If a person were to hold property in another state, the issue would be far more problematic, as this would directly affect the person herself or himself, as Barbara von Rütte also stated in her post of this series.
A person is elected to represent the interests of her or his constituency. That this person also has the nationality of another state does not make the person an elected representative of the other country, nor does (s)he represent nationals of the other country. It is therefore simply a question of professionalism and following a code of conduct in cases of conflict of interests, not a matter of nationality.
Refrain from Using Other Citizen’s Rights
Rainer Bauböck stated that one can expect elected officials to refrain from using the other citizenship, such as voting in the other state of nationality. I disagree with this to a certain extent.
For example, if the other state has a voting obligation, one cannot expect the elected official to refrain from doing this. As far as I am aware, everywhere in the world, one has to show a clean criminal record in order to be eligible for an elected office. It would be rather paradoxical to imagine somebody’s non-voting would trigger a criminal punishment that would make them ineligible to run once again for the office they are currently holding.
Or from an EU perspective: one cannot expect a third country national who also has the nationality of an EU Member State – but is an elected official of the third country – to apply for a visa to enter an EU Member State. A Member State may not even accept such a dual national’s application for a visa as it is, based on the Micheletti case, under an obligation to give effect to the Member State’s nationality and therefore, grant access to its territory immediately.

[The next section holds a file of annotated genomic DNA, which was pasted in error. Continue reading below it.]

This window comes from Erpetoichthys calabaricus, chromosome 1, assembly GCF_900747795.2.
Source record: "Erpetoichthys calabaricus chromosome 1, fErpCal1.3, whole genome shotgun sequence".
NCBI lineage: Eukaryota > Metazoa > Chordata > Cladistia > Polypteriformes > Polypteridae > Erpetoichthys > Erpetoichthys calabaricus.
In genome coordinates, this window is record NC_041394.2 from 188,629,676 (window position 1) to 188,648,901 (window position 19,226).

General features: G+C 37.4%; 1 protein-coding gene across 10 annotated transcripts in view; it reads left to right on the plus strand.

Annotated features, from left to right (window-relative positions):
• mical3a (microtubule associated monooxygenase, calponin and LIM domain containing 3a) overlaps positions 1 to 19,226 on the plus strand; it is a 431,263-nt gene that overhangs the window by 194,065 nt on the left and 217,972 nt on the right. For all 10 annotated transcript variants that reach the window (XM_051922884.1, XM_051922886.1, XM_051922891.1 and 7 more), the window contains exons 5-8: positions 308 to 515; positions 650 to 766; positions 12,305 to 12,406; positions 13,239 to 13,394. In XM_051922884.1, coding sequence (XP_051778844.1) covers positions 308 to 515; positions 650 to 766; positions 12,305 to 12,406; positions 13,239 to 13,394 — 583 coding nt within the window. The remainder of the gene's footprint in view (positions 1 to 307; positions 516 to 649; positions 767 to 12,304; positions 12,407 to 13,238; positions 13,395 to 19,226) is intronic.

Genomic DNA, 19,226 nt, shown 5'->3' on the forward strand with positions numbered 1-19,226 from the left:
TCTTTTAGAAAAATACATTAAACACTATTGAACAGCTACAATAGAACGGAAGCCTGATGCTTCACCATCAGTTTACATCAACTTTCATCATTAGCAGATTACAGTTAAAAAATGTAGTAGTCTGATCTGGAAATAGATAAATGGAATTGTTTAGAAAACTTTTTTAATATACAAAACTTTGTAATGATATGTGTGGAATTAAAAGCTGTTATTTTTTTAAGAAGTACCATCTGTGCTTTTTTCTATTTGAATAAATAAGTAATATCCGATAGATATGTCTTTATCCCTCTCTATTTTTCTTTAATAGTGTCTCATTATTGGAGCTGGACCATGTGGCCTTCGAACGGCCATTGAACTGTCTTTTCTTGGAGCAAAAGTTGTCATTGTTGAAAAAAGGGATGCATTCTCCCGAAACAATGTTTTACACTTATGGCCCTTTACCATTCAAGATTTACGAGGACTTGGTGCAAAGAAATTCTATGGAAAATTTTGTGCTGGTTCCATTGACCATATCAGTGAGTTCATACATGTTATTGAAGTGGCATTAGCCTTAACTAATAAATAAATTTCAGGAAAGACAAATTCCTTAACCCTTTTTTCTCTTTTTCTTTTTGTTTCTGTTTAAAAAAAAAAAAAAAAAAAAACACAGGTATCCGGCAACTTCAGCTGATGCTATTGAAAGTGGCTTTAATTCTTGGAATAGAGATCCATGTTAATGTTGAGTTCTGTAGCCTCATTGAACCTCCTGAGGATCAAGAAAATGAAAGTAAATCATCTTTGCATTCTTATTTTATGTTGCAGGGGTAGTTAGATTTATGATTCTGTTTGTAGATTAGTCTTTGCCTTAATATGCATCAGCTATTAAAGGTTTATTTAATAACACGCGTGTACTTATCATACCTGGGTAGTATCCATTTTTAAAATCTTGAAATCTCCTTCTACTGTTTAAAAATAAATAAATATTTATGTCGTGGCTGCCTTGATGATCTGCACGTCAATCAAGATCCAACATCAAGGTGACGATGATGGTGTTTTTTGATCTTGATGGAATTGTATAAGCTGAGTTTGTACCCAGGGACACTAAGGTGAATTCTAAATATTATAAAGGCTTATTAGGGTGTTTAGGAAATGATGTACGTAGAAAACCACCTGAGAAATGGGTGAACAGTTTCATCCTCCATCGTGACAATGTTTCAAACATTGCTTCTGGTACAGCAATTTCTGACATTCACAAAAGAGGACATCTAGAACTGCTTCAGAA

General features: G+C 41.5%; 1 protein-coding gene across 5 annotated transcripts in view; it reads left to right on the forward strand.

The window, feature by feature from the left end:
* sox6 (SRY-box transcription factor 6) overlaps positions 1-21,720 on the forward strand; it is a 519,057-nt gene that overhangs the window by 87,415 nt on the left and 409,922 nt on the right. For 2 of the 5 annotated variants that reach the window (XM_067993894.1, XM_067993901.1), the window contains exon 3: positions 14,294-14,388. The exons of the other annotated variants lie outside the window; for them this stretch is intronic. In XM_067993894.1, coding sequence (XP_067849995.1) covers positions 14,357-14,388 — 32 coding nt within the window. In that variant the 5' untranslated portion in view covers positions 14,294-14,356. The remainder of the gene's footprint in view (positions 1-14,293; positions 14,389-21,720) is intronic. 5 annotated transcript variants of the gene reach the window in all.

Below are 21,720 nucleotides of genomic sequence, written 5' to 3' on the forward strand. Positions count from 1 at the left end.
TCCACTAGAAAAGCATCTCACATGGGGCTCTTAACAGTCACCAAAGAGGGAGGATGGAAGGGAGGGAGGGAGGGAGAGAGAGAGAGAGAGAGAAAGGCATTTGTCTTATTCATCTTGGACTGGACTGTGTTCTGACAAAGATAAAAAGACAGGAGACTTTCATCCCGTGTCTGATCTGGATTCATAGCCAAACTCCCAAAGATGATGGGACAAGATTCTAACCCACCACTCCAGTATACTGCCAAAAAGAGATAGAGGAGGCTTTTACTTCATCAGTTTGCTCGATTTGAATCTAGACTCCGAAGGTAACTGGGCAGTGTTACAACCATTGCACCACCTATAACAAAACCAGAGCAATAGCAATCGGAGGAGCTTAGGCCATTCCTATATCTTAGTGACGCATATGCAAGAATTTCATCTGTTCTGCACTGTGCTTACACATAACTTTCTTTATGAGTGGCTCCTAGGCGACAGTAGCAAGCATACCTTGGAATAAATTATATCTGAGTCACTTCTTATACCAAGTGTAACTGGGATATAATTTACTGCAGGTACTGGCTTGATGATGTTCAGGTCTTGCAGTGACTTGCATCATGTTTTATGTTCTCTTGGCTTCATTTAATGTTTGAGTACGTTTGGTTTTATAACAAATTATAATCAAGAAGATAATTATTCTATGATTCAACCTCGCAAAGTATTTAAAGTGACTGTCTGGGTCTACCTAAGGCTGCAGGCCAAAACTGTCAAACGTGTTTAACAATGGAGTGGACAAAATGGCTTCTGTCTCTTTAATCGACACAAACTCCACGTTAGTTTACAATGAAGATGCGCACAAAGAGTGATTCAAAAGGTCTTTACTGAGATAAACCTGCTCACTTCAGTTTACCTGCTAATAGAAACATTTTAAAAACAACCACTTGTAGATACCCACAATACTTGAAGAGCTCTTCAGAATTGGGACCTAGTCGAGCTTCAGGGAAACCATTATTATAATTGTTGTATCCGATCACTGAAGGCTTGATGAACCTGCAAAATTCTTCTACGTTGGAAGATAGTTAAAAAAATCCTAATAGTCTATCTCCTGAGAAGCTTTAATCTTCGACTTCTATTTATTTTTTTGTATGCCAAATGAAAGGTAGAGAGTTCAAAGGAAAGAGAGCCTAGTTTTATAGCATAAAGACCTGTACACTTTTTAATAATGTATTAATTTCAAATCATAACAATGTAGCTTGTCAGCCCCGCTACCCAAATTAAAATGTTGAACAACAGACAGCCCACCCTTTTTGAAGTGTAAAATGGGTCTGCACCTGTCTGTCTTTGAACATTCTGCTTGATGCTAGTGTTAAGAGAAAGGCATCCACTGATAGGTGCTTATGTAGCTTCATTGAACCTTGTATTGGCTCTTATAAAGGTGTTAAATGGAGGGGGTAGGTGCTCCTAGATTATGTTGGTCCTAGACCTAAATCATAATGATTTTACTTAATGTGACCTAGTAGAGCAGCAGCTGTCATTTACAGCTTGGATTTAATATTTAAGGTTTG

To Sum It Up
The Australian High Court seems to have a double standard for dual citizenship of politicians. On the one hand, one should have dissolved all ties with the country of origin; on the other hand, one should be fully aware of what happens in the nationality laws of all the countries one might theoretically have a tie with, thus retaining a connection to it.
In general, dual citizenship should not be treated as a liability, but as an advantage. Of course, there might be conflicting interests. However, these may also exist in any other situation. One does not oblige a person who wants to get elected to liquidate any assets (s)he owns in other states, so why would one require the person to renounce a nationality. There are rules on conflict of interests that should simply be taken into account.
David de Groot
Doctoral student, nccr – on the move, University of Bern
On 1 November 2017, Ignazio Cassis became one of the seven Swiss federal councilors. His election is historical, as Cassis is the first member of the Federal Council not to have had Swiss citizenship at birth and he could have been the first member of the Federal Council with dual citizenship – if he hadn’t decided to renounce his Italian citizenship in the months preceding the election. The nccr – on the move publishes a short series of blog posts reflecting on legal and political questions concerning elected politicians with dual citizenship.